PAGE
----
Give value without a contract: Focus on creating 12 positive interactions. The key to building this trust is 12 positive interactions. In our study, it quickly became evident that those BGAs and IMOs that were more proactive and systematic in their follow-up approaches with producers were more likely to be expanding and showing measurable indicators of success compared to the other BGAs that were exhibiting less frequent follow-up efforts or not following up at all. Consider the numbers: 80% of sales are made around the 10th interaction with a prospect, yet only 8% of salespeople are getting to that stage! There is so much opportunity there that people are letting go simply because they are not taking the time to get to the 10th, 11th, or 12th positive interaction. The multiple-contact model is especially relevant to agent recruitment. Most prospective producers who initiate contact with a BGA and who may be interested in the BGA’s value proposition may not necessarily have an existing piece of business that they’re looking to write and funnel through the BGA’s channel.This insight is simple, but it’s vitally important for the BGA to keep in mind. Furthermore, many of those producers who eventually decide to move forward and contract with an IMO do not have a specific case at that moment that they’re looking to place.Thus, because there often is no immediate contact, it becomes even more critical for the IMO to have a firm, tightly managed follow-up protocol in place. It is relatively easy to institute a system for responding to agent inquiries without requiring additional hires or the purchase of resources, and if marketing executives and recruiters were to execute on this concept, then efficiencies, closing, contracting, and producer activation would rise. And we believe it would rise significantly. Optimize the agent recruitment and producer activation funnel. While it’s not news that strong follow-up is essential to a growing business, the follow-up opportunity that exists in the field of agent recruitment and producer activation appears far greater than many of us in our industry ever imagined. If you’re as surprised as we were by these results, we encourage you to take a serious look at your own agent recruitment and follow-up system. It’s important to honestly evaluate what you’re doing well and where you could stand to improve. We’re here to help. Agent Link is ready with the predictive analytics and in-depth knowledge to help your organization claim the quality prospects that 80% of people are letting fall through the cracks. Give us a call and see what we can do for you. P.S. If you’d like to learn more about the results of our secret-shopper study and how they can inform a follow-up initiative, our e-book, “Agent Recruitment and Activation Secret Revealed: What Only 11% of BGAs and IMOs Understand, and How to Avoid Being Among the 89%” offers an in-depth look at the topic. Download your copy here: www.AgentRecruitmentandActivationSecretRevealed.com. -Senia Gramajo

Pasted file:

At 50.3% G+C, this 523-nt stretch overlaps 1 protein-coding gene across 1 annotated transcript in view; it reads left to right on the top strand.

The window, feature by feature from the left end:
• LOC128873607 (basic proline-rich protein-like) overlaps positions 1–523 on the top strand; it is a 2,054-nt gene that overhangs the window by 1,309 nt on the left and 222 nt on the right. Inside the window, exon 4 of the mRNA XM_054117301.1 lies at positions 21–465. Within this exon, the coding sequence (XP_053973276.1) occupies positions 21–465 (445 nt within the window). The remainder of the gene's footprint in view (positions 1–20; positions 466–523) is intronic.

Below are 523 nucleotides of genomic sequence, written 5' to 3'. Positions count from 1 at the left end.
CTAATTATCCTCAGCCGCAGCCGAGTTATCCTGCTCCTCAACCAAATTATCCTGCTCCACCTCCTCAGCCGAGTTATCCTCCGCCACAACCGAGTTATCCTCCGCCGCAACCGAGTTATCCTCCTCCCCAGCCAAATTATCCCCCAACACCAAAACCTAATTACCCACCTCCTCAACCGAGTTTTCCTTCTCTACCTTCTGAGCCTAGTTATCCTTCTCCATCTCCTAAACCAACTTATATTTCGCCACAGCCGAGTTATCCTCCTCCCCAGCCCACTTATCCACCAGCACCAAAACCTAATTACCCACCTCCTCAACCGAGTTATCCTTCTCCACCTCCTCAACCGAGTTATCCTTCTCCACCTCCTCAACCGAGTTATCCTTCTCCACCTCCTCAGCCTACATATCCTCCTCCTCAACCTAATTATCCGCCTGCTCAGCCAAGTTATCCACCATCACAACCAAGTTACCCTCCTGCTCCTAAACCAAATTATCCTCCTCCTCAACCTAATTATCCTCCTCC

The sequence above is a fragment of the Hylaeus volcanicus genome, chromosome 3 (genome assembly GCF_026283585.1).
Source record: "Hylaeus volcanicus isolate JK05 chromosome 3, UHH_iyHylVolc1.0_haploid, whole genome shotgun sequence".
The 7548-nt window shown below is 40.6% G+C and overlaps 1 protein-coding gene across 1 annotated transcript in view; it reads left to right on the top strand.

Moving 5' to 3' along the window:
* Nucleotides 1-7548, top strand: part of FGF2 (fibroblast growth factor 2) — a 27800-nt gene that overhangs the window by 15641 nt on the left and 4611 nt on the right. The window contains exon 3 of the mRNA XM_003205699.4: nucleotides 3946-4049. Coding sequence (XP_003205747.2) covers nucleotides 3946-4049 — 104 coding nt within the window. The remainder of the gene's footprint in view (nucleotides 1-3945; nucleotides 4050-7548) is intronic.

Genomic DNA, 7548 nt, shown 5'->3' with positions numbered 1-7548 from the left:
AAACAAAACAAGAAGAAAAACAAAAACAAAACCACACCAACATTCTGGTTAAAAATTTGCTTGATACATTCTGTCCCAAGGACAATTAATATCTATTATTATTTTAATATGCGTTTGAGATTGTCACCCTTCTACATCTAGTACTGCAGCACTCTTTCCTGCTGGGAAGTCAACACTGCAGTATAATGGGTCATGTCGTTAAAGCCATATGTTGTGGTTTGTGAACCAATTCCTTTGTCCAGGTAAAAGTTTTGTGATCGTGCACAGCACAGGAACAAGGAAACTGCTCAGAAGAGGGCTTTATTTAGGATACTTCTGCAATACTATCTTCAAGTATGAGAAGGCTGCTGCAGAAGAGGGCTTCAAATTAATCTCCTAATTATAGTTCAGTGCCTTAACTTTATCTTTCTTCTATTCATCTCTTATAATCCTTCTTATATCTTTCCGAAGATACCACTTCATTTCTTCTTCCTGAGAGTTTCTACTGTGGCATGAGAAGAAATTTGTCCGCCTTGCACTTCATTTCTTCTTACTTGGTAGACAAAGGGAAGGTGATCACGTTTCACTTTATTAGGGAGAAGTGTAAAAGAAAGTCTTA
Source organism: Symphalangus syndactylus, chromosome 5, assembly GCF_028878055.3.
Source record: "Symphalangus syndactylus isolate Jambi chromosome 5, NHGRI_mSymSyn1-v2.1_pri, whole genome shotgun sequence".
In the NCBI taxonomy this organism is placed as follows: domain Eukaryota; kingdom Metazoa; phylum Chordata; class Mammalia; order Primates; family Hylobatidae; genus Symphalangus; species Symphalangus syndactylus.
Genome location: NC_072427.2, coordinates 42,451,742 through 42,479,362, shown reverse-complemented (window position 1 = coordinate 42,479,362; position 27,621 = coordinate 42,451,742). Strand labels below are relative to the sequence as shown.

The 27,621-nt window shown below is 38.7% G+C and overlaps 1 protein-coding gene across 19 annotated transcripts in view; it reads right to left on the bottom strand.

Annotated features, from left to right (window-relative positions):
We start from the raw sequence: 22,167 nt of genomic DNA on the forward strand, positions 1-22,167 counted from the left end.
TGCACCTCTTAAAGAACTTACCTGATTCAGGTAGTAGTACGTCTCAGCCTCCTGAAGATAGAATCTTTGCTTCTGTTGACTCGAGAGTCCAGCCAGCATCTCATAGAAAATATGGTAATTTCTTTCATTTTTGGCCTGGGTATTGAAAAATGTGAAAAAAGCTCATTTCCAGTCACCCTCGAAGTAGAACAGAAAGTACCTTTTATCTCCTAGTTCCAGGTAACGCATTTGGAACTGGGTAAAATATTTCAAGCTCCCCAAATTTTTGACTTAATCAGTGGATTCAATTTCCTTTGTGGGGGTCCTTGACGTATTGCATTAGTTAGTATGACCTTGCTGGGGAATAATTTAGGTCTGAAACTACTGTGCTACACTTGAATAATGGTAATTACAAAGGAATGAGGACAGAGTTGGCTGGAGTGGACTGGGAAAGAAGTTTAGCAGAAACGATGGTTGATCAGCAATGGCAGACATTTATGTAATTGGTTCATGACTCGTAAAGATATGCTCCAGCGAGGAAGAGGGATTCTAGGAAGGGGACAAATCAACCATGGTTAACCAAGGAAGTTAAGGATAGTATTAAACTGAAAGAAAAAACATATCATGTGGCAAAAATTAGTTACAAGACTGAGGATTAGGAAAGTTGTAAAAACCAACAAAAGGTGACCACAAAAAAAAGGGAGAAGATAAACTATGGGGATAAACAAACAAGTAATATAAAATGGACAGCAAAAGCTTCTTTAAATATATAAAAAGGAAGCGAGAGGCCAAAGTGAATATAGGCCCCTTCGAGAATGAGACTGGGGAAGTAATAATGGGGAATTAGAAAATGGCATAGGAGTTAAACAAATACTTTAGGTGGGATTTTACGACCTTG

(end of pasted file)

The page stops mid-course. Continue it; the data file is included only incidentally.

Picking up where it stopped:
Mass emails are not the way to connect to a prospect and build a relationship. (You wouldn’t build a relationship with your future spouse with generic texts or flowers that trigger their allergies.) Your prospect may not be ready to write business today, tomorrow, or next month, but they may be ready in a year, and when the positive interactions haven’t happened, that producer is no longer a prospect for your company — they’ve found someone else who has put in the time to build trust with them. Hello? Is anybody out there? Imagine checking out a company’s website, reaching out for information, and never hearing back. If that happened, you obviously wouldn’t trust them and definitely wouldn’t do business with them. So why would a prospect do business with a company that behaves this way? You might think your recruiters are behaving differently, but when we conducted a secret-shopper survey of 164 different BGAs and IMOs, we found some startling results. As many as 53% of the BGAs our secret-shopper requested information from failed to contact us at all! In the words of the licensed agent who reached out to them: “Of course, there is a 0% chance of converting a prospective agent to a producing agent on your override statement if you fail to respond to their inquiry.” Only 47% of the BGAs responded to our request at least once, and only 26% of them actually used a telephone and called us back.The other 21% simply sent emails, many of which were automated. In addition, only 16% of them followed up with us on the same day we requested information. With these types of interactions, you can imagine what an agent on the other side is going through.They must feel like a lonely astronaut in space, wondering if anyone else is out there. How can I help you? To implement the interactions that will ultimately turn a prospect into a producing agent, you must start with a mindset shift. When it comes to how you view prospects, rather than looking for the potential value a prospect is adding, turn your focus toward how you can provide value to them. Rather than automated marketing, it takes sequences of valuable information that recruiters reach out to prospects with, such as a free report or webinar that actually tackles a challenge they are facing. In addition, these interactions must be consistent and positive to build trust. In the eyes of a prospect, they begin to see that a recruiter isn’t just focused on closing them but on delivering value to them.That’s what creates the trust factor. When those interactions happen consistently over time, the prospect begins to see the recruiter as someone they like and can trust.Then, when the agent has a pressing need, who will they think of? The person who took the time to build trust with them.Page 1 Page 2 Page 3 Page 4 Page 5 Page 6